Information contained in an enterprise's financial statements over a period of time must be comparable if they are to be of value to users of those statements. Users of financial statements usually seek to identify trends in the enterprise's financial position, performance, and cash flows by studying and analyzing the information contained in those statements. Thus it is imperative that the same accounting policies be applied from year to year in the preparation of financial statements, and that any departures from this rule be clearly indicated.
Financial statements are the results of choices among different accounting principles and methodologies. Companies select those accounting principles and methods that they believe depict, in their financial statements, the economic reality of their financial position, results of operations, and changes in financial position. Changes take place because of changes in the assumptions and estimates underlying the application of these principles and methods, changes in the acceptable principles by a promulgating authority, such as an accounting standard-setting body, or other types of changes.
Accounting for and reporting of these changes is a problem that has faced the accounting profession for years. Much financial analysis is based on the consistency and comparability of annual financial statements. Any type of accounting change creates an inconsistency; thus, a primary focus of management in making the decision to change should be to consider its effect on financial statement comparability.
IAS 8 deals with accounting changes (i.e., changes in accounting estimates and changes in accounting principles) and addresses the correction of errors. IAS 8 also prescribes the classification, disclosure, and accounting treatment of certain items in the income statement, such as extraordinary items, which is the subject matter of Chapter 3. The objectives of this standard in prescribing such accounting treatment and disclosures is to enhance comparability both with an enterprise's financial statements of previous years and with the financial statements of other enterprises. Even though the correction of a fundamental error in financial statements issued previously is not considered an accounting change, it is discussed in this standard and therefore is covered in this chapter.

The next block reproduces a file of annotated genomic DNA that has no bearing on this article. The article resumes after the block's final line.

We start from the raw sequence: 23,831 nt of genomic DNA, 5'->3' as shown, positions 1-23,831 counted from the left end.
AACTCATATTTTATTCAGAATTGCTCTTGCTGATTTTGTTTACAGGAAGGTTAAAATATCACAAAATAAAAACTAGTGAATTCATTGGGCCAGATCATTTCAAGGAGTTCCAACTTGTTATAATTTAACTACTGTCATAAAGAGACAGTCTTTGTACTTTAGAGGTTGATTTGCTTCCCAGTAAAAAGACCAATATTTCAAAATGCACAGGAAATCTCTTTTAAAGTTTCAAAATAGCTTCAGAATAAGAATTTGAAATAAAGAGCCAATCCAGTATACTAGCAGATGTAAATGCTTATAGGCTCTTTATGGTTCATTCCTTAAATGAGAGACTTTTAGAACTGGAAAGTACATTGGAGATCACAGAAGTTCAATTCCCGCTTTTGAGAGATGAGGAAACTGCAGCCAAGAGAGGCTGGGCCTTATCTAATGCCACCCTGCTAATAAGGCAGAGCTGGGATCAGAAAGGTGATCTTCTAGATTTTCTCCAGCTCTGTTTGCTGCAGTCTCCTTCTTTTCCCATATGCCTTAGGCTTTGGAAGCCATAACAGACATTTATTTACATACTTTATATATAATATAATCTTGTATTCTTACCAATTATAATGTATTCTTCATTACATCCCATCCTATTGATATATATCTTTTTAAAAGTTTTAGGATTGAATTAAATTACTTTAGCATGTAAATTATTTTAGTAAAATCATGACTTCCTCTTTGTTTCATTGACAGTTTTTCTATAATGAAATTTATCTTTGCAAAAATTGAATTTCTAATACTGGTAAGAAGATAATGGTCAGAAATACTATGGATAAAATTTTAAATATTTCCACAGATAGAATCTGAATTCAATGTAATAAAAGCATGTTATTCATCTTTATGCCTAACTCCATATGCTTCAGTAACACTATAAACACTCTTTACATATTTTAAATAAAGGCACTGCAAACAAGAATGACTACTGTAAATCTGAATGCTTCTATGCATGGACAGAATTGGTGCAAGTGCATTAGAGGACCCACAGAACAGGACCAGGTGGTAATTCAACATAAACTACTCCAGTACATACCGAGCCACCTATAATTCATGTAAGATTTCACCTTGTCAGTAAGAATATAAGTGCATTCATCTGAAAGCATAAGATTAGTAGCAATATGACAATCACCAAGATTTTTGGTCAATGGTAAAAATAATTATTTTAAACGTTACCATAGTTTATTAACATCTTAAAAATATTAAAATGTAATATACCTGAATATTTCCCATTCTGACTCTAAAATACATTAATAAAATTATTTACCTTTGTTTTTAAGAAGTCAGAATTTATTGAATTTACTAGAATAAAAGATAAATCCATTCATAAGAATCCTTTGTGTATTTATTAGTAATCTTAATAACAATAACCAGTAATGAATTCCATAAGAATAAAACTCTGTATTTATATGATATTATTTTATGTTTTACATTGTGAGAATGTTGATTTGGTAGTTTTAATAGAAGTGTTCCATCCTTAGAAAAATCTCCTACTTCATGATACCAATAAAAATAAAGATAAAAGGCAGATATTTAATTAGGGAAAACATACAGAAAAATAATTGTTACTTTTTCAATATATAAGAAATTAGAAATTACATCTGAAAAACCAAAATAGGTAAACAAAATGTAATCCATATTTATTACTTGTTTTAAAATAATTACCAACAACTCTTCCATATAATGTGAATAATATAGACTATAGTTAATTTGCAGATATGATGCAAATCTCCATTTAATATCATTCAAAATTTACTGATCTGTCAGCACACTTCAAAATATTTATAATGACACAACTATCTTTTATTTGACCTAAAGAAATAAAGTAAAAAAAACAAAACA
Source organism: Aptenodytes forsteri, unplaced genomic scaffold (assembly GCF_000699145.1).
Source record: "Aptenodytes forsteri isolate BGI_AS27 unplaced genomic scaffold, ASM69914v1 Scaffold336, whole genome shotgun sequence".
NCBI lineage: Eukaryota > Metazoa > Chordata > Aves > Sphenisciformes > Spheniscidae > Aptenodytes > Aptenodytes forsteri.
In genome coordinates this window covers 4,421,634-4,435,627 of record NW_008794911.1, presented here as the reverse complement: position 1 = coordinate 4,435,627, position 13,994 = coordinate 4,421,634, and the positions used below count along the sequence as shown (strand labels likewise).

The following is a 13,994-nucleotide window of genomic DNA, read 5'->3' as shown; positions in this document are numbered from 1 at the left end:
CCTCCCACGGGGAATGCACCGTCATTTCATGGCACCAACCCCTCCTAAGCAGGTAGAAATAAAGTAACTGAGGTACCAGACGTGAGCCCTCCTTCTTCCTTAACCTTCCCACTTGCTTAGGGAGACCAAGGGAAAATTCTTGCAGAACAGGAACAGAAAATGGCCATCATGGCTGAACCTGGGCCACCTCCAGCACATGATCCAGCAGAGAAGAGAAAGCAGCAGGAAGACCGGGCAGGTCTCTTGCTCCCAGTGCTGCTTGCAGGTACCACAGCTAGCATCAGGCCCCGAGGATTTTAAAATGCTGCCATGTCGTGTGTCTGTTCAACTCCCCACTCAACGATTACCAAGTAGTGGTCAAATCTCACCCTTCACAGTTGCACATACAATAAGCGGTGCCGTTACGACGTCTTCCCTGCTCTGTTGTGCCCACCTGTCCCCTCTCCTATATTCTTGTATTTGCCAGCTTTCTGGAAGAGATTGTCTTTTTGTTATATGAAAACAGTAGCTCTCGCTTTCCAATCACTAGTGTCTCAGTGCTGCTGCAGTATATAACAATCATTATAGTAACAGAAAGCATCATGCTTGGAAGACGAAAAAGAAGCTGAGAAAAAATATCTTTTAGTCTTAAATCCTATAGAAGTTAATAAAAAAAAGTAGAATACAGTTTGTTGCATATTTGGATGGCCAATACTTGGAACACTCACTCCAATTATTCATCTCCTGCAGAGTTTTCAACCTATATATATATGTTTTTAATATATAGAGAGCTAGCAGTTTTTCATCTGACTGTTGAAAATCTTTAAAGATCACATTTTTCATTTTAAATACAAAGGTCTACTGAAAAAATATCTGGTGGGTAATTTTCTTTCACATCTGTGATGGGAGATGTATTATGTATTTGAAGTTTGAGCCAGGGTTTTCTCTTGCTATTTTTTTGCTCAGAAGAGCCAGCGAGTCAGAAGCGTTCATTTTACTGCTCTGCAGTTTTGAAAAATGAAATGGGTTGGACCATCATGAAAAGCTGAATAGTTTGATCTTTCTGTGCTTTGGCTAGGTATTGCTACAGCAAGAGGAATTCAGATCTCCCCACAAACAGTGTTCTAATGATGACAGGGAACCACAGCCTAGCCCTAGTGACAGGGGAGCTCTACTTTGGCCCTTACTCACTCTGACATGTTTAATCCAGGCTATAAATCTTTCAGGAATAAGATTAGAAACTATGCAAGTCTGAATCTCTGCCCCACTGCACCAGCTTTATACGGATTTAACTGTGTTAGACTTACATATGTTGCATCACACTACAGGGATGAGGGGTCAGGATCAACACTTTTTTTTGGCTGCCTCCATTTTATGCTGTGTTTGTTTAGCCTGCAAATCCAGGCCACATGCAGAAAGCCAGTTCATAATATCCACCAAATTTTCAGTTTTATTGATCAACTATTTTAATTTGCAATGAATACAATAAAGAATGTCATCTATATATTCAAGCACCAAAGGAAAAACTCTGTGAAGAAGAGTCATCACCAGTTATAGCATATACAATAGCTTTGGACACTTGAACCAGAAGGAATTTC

In the preparation of financial statements there is an underlying presumption that an accounting principle, once adopted, should not be changed in accounting for events and transactions of a similar type. This consistent use of accounting principles enhances the utility of the financial statements. The presumption that an entity should not change an accounting principle may be overcome only if the enterprise justifies the use of an alternative acceptable accounting principle on the basis that it is preferable.
The IASB has proposed substantial changes to the current standard dealing with accounting errors and voluntary changes in accounting principles. In brief, the allowed alternative treatment set forth in current IAS 8—whereby the reporting entity includes the effect of the change in policy or the correction of an error in profit or loss for the current period and presents comparative information as it was reported in the financial statements of prior periods without restatement—will be eliminated. It will then be required of all entities that the current benchmark treatment, under which comparative prior period data is restated and the earliest reported retained earnings balance is adjusted for the effect of the correction of an error or a voluntary change in accounting policy, be employed in all instances.
Amendments to IAS 8 will furthermore move some guidance currently found in IAS 1 to IAS 8, while other guidance found presently in IAS 8 will be relocated to IAS 1. The incumbent term "fundamental error" will be superseded by a somewhat more broadly defined "error." Also, a formal hierarchy of IAS will be set forth for the first time by revised IAS 8.